The Chilean curriculum, aside from the writing aspect, was another great cultural portal. We studied history and geography of Chile. These two subjects still remain my life's passion and a source of enjoyment. Brian and I had invented a game with our Larousse Encyclopedia, which I am sure he still remembers as fondly as I do. One of us would pick any country in the world from the encyclopedia and only show the other the national flag. The other one would see the flag and have to name the country and on what continent it was situated. We later became experts at playing this game and would know the country capital and national language - or languages in some cases. Through my classes I learned about the great liberator, General Bernardo O’Higgins, who fought to drive out the Spanish. I saw something of myself in this person, as he was of Irish ancestry and had a strong commitment to his Chile with its blue skies. Perhaps I would be the Canadian who would some day make Chile his home as well and leave my everlasting mark on my Chilean people. I also learned about their proud naval history with the Esmeralda, immigrant settlements throughout the country, and most importantly, the existence of a small island in the South Pacific called Rapa Nui - also known as Easter Island. I remember being intrigued by pictures of the Moais in my textbook and dreamed of the day I could see one up close.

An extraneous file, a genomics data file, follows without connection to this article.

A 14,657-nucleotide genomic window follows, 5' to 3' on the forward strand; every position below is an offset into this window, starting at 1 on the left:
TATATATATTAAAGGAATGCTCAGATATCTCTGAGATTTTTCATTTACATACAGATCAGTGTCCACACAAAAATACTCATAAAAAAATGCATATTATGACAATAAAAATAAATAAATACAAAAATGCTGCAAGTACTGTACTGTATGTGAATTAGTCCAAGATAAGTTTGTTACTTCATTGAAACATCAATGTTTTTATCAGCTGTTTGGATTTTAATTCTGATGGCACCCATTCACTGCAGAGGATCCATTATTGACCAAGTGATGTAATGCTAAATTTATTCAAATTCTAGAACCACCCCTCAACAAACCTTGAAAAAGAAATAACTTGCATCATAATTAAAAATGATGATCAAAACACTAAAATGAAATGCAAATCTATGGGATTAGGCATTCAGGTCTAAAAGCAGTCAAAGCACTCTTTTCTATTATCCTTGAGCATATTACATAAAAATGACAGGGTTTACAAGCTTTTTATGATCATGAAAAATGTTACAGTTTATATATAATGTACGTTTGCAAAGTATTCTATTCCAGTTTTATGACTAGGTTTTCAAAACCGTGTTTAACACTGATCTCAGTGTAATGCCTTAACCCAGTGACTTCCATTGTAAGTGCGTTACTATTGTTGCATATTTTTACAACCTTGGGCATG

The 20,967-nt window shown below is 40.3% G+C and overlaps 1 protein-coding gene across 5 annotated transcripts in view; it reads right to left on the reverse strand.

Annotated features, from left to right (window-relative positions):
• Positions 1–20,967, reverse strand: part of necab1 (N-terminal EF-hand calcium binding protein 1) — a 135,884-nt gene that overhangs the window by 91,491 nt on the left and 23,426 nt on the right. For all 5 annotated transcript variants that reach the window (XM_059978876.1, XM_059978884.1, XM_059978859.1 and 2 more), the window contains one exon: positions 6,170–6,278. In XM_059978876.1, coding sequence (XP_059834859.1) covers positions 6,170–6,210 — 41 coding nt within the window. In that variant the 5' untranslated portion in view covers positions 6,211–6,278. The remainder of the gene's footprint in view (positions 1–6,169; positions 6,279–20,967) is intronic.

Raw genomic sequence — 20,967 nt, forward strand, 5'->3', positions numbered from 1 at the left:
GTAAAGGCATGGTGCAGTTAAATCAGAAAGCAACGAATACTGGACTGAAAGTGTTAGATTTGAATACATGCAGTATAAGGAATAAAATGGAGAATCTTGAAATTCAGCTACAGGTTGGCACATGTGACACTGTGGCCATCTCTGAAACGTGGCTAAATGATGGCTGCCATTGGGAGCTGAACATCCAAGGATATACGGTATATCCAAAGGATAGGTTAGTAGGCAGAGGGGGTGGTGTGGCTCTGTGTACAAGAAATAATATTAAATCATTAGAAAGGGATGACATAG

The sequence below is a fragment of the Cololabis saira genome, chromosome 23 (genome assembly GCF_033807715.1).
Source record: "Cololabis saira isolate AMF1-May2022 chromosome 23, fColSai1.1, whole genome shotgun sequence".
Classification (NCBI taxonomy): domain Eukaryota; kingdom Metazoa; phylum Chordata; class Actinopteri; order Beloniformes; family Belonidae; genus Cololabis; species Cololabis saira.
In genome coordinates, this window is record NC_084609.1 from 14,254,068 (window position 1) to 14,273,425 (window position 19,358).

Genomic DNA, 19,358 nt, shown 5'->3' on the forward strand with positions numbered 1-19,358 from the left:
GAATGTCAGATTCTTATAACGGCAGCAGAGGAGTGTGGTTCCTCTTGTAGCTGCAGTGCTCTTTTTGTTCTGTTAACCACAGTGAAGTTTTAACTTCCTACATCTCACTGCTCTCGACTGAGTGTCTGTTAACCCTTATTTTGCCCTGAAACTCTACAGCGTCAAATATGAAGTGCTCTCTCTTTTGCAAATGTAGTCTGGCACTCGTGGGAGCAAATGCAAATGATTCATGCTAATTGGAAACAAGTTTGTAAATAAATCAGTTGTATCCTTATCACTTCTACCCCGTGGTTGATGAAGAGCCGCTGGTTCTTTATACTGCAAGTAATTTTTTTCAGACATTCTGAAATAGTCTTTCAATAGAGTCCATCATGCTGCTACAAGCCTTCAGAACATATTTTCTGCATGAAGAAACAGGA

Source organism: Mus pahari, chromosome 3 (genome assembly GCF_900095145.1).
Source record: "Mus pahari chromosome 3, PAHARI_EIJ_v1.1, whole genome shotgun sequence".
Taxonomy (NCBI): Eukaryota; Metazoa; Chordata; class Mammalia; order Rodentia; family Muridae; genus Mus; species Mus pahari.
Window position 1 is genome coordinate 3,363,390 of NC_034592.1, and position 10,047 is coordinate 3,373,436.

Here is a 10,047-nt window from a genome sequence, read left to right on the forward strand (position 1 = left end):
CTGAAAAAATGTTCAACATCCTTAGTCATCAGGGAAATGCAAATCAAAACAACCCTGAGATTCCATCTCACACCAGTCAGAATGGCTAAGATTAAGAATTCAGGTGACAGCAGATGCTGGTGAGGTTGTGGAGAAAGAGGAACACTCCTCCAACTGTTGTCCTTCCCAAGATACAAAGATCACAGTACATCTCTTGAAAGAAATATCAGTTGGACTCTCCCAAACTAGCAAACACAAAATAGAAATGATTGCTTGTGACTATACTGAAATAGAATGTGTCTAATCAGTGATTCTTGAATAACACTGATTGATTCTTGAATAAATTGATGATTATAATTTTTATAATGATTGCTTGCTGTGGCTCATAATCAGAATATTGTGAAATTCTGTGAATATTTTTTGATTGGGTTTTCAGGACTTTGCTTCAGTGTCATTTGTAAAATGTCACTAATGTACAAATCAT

Brian and I wearing our Alliance sports outfit.
At my age, I was receiving a fine blend of academic knowledge and sporting activities. Some Venezuelans possessed an interest in football yet their real ambitions lied in baseball. All their national sports heroes dreamed of practicing baseball professionally in the major leagues in the US and Canada. Chileans, including my buddies, dedicated their lives to the sport of football. The country had a competitive professional league that brought through its ranks some continental champions. In our school, even though we were friends and played together every chance we could, tension would arise when chatting about the national league. Everyone was a proud supporter of their club. You could never take away the accomplishments of the U de Chile, the history of Universidad Católica de Chile or the fighting spirit of Colo Colo’s Caciques. My brother and I jumped on the Colo Colo bandwagon, especially in 1991 when Colo Colo made it to the finals of the Copa Libertadores de America. They had risen to defeat Olimpia de Paraguay, the defending champions, 3 – 0. What a moment that was for us as fans and pundits of the sport! This moment immortalized the great manager and Yugoslav mastermind, Mirko Jozic along with his caciques warriors. This accomplishment was a landmark for generations of players and fans to come. There were also many memorable moments from the game to recreate in the schoolyard and with our friends.